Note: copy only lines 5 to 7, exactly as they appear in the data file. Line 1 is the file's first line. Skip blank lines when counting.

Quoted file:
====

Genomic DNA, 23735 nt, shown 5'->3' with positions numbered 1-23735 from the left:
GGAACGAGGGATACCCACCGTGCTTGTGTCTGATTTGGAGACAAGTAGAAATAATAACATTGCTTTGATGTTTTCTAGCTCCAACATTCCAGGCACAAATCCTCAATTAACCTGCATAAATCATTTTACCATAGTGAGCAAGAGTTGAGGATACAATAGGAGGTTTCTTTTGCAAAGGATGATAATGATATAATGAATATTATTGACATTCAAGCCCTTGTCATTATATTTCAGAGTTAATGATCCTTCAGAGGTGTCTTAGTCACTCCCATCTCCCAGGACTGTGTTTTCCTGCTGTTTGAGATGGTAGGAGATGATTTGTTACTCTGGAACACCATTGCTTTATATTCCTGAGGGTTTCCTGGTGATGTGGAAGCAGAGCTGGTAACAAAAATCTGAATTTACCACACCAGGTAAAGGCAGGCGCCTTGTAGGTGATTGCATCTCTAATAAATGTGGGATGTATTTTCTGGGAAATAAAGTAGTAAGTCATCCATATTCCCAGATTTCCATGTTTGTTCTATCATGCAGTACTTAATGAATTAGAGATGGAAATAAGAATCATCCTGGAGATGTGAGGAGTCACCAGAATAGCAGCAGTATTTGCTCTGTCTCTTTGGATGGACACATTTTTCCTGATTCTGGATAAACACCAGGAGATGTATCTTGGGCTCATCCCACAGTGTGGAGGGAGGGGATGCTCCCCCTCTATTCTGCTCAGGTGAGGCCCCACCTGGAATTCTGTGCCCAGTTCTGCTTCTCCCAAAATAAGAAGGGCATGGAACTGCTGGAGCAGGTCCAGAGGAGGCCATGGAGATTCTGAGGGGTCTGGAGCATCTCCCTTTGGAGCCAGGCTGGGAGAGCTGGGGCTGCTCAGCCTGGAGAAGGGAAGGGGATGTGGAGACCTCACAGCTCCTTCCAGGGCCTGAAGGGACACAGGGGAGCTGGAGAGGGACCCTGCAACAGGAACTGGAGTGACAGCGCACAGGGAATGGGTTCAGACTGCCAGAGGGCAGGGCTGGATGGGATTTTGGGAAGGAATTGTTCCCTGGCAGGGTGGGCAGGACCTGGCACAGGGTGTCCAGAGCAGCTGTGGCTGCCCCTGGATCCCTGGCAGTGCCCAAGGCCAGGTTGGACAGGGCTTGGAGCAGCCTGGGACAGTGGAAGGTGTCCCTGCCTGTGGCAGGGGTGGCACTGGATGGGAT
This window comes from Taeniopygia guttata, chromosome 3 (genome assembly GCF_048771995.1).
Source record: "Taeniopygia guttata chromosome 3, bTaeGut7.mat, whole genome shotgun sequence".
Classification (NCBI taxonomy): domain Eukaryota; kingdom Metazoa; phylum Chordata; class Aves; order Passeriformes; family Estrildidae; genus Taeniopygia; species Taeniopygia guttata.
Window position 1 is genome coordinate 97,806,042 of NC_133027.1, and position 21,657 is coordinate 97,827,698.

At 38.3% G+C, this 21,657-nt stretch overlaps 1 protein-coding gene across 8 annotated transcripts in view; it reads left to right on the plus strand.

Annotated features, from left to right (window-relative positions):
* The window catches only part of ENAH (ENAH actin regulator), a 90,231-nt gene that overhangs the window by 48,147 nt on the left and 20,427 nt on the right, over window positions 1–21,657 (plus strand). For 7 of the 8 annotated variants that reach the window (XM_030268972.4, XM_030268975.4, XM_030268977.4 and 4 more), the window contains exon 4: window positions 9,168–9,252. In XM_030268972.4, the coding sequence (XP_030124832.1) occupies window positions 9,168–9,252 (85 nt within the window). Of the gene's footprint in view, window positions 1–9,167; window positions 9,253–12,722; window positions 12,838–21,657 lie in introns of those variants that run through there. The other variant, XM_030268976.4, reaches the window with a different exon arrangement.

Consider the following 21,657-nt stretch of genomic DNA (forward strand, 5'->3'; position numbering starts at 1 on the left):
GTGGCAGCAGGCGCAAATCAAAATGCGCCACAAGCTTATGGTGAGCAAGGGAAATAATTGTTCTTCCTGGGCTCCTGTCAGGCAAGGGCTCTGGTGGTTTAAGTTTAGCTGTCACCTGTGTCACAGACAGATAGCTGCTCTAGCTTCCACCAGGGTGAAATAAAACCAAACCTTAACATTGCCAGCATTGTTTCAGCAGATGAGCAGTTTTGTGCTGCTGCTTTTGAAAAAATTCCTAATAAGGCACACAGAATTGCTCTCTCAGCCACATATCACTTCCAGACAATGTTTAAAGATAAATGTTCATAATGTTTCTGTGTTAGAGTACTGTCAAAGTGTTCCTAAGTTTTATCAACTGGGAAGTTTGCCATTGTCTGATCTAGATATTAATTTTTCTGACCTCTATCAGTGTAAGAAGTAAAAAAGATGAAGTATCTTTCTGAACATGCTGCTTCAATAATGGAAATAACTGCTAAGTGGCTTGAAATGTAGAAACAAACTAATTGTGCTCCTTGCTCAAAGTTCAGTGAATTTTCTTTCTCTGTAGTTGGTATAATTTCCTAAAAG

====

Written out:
Classification (NCBI taxonomy): domain Eukaryota; kingdom Metazoa; phylum Chordata; class Aves; order Passeriformes; family Estrildidae; genus Taeniopygia; species Taeniopygia guttata.
Window position 1 is genome coordinate 97,806,042 of NC_133027.1, and position 21,657 is coordinate 97,827,698.

At 38.3% G+C, this 21,657-nt stretch overlaps 1 protein-coding gene across 8 annotated transcripts in view; it reads left to right on the plus strand.